Stonewall: 50 Years Later—gay rights and liberties are both celebrated and threatened in 2019
Sometimes, an event can ignite passions that have been simmering for generations. When Rosa Parks refused to give up her seat to a white passenger on a bus in Montgomery, Alabama on December 1, 1955, she was hardly the only African-American who was fed up with Jim Crow laws—but it was Parks who took a stand. Similarly, June 28, 1969 marked a major turning point in gay rights in the United States, setting off the Stonewall Rebellion. And 50 years after Stonewall, gay rights are being both celebrated and threatened in the United States.
The Stonewall Inn was a gay bar located on Christopher Street in New York City’s West Village, which was one of the most cutting-edge areas of Manhattan in those days. The West Village was where went to hear live jazz at the Village Vanguard and folk artists in coffee houses or shop for BDSM attire at the Leather Man. On June 28, 1969, the New York Police Department (NYPD) conducted a raid on the Stonewall Inn that was met with an angry response from the West Village’s gay community; it was hardly the first time the NYPD raided a gay establishment, but the Stonewall raid was the straw that broke the camel’s back—not unlike Rosa Parks reaching a point where she could tolerate Jim Crow laws no more and becoming an inspiration to countless other African-Americans in the Deep South who were also sick to death of “colored restrooms” and “whites only” establishments.
The West Village’s gay community refused to take the June 28, 1969 raid lying down, and the angry protests that followed did a lot to galvanize the gays rights movement not only in New York City, but also, everywhere from San Francisco to Philadelphia to Chicago. And 50 years later, the historic Stonewall Rebellion is being marked with an abundance of Stonewall 50 celebrations and events. The LGBTQ community has come a long way in the U.S. since 1969: same-sex marriage is now legal in all 50 states, sodomy laws have been struck down as unconstitutional, and the fact that 2020 Democratic presidential primary candidate Pete Buttigieg (the mayor of South Bend, Indiana) is openly gay is not controversial among Democratic voters. Buttigieg’s heterosexual supporters would have no problem with a gay married couple living in the White House.
President Donald Trump, however, has been a strident culture warrior, adding two far-right social conservatives—Neil Gorsuch and Brett Kavanaugh—to the U.S. Supreme Court, which could determine whether or not the LGBTQ community continues to progress or loses ground. And with Trump having made the High Court more socially conservative, many decisions that have benefitted the gay community could be in jeopardy.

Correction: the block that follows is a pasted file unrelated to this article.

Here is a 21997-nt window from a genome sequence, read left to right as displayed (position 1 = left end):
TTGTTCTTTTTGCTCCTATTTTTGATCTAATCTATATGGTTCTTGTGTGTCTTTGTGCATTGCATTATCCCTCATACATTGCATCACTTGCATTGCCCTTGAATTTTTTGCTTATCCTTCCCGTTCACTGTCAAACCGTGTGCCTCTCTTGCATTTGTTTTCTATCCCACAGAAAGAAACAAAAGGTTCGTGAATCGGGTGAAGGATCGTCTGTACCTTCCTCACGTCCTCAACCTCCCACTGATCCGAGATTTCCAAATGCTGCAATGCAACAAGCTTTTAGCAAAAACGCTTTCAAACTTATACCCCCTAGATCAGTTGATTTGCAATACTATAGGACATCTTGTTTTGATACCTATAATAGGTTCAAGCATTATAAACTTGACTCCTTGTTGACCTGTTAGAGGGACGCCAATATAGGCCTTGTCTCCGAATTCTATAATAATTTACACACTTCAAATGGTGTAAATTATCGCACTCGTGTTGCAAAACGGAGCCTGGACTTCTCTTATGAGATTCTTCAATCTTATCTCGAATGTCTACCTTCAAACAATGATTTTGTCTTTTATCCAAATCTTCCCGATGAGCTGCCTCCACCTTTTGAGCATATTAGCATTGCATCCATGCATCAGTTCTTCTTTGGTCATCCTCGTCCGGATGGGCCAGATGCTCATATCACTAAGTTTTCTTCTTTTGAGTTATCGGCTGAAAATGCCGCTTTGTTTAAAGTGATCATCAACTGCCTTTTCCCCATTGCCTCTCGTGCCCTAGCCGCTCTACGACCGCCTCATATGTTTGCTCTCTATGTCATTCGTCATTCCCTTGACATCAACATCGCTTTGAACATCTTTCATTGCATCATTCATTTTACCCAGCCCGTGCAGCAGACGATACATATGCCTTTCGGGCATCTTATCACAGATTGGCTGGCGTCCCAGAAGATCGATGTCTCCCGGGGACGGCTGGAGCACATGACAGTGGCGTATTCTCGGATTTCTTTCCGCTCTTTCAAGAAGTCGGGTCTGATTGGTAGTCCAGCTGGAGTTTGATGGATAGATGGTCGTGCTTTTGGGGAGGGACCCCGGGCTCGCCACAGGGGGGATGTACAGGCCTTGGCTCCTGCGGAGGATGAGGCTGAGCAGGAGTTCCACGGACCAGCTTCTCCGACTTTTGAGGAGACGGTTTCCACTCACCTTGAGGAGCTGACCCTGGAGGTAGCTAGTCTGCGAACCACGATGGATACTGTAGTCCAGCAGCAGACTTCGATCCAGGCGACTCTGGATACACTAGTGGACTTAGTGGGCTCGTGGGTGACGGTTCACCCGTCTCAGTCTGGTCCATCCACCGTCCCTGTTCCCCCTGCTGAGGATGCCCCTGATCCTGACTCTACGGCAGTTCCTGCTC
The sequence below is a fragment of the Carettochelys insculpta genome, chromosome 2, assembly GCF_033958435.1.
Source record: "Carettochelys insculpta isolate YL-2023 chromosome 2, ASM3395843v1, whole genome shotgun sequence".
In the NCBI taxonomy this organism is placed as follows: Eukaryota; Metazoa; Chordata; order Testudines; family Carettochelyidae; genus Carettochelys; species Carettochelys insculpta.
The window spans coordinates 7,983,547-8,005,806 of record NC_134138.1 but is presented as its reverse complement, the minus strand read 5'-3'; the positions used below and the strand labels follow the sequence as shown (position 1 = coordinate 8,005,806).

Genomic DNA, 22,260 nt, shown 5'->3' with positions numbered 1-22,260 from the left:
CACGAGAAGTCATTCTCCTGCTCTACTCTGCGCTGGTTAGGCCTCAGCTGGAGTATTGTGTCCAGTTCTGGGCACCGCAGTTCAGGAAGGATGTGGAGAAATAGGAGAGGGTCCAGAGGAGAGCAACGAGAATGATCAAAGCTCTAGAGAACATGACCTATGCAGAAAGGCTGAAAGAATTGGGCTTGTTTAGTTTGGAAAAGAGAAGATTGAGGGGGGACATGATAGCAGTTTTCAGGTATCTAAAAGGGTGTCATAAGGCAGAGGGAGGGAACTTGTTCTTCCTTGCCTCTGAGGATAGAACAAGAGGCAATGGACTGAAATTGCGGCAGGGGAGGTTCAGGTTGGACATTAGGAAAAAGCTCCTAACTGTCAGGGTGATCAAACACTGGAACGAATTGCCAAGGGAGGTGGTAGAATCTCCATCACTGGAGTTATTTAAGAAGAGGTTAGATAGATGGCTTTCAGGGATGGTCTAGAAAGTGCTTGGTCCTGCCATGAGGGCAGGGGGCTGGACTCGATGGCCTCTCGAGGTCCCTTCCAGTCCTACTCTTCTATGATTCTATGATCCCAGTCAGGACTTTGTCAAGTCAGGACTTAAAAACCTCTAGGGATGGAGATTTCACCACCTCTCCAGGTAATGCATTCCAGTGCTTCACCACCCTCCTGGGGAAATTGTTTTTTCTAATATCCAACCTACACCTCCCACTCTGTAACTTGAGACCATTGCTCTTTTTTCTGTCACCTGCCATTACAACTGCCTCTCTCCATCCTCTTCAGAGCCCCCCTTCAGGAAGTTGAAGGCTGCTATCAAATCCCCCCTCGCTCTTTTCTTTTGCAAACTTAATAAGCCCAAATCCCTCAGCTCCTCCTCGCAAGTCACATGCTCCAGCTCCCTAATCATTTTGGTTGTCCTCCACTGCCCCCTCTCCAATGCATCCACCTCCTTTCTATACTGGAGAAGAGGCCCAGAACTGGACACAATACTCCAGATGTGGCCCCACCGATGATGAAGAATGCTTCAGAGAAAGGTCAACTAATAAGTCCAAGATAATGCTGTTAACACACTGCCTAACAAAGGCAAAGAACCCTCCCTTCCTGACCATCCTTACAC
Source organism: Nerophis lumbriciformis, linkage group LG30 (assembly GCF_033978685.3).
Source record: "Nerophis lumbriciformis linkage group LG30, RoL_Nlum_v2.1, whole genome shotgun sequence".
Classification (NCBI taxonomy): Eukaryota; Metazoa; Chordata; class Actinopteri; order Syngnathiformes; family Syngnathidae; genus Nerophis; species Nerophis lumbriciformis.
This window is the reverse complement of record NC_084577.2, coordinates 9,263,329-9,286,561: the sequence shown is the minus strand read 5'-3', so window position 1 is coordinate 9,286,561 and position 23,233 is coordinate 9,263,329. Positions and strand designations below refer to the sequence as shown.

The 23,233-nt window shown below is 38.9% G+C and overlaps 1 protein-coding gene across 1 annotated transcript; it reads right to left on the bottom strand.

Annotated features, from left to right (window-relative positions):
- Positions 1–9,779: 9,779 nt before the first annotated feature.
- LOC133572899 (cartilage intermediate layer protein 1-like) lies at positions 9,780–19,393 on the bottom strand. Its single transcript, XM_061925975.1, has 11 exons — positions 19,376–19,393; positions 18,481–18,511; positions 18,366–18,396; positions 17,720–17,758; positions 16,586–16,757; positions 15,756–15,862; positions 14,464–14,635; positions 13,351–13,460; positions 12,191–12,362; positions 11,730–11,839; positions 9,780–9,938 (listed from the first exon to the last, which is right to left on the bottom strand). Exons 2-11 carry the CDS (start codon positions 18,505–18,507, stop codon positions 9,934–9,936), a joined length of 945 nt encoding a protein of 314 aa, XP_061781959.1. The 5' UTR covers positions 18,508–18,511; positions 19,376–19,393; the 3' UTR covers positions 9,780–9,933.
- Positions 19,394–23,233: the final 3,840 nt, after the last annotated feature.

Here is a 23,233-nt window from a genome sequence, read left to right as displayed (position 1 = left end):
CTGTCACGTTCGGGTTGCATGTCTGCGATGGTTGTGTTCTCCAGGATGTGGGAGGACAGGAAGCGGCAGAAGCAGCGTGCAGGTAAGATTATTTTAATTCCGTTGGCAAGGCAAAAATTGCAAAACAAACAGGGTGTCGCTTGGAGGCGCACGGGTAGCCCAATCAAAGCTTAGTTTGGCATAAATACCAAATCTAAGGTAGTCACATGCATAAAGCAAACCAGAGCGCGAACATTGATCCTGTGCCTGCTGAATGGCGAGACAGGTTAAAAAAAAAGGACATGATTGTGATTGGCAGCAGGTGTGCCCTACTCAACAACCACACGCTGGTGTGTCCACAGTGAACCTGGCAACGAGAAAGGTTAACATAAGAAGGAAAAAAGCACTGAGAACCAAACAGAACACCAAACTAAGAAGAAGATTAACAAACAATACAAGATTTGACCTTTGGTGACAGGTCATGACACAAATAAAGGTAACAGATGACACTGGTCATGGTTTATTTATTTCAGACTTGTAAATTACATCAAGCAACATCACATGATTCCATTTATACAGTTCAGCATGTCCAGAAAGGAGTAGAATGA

Many of the High Court rulings that have helped the LGBTQ community either directly or indirectly are what legal scholars call “right-to-privacy” decisions. Social conservatives like former Sen. Rick Santorum and far-right radio host Mark Levin have insisted that there is no such thing as a right to privacy in the U.S. Constitution, whereas supporters of the right-to-privacy ideology—from Chief Justice Earl Warren in the 1950s and 1960s to Justice Anthony Kennedy before his retirement in 2018—believe that it does.
Key right-to-privacy decisions have ranged from 1973’s Roe v. Wade (which, in effect, legalized abortion in all 50 states) to 1965’s Griswold v. Connecticut (which struck down a Connecticut law that banned contraceptives for married couples). Those decisions weren’t gay-specific, but the language of Roe and Griswold was used in 2003 when the Supreme Court handed down its landmark Lawrence v. Texas ruling, which struck down a Texas sodomy law as unconstitutional and by doing so, invalidated anti-gay sodomy laws all over the United States.
Although Kennedy is a right-wing libertarian and fiscal conservative who was nominated by President Ronald Reagan in 1987, he was socially liberal and was vehemently attacked by the Christian Right for his support of Lawrence as well as for writing the majority opinion in Obergefell v. Hodges—the 2015 ruling that made same-sex marriage the law of the land in all 50 states. Obergefell was a 5-4 decision, with Justice Clarence Thomas, Chief Justice John Roberts, Justice Samuel Alito and the late Justice Antonin Scalia being the four dissenters. And had Kavanaugh been on the Supreme Court in 2015 instead of Kennedy, Obergefell probably would have gone the other way.
With social conservatives now dominating the Supreme Court, it’s entirely possible that Kavanaugh, Thomas and others could rule that right-to-privacy decisions of the past—from Roe v. Wade to Lawrence v. Texas to Griswold v. Connecticut—were wrongly decided. Heterosexuals and the gay community have a mutual interest in the Supreme Court upholding its right-to-privacy decisions, as the Christian Right extremists who want to end abortion rights, outlaw birth control and deny heterosexual couples the right to family planning also hope to abolish same-sex marriage and bring back sodomy laws. And if Trump wins a second term in 2020, it’s entirely possible that the Supreme Court will become even more socially conservative.
Sex columnist Dan Savage, who is openly gay, is absolutely right when he asserts that heterosexuals have a major stake in gay rights. If the Christian Right gets away with assaulting protections for the LGBTQ community, it also gets away with telling heterosexuals they can’t use birth control.
Fifty years after the Stonewall Rebellion, the gay community and its heterosexual allies are celebrating the social progress that has taken place since 1969. But that progress could be in danger if the Christian Right is able to turn back the clock. And it is naïve and optimistic to say that the Christian Right wants to return to the 1950s—the Christian Right is seeking a return to the 1850s.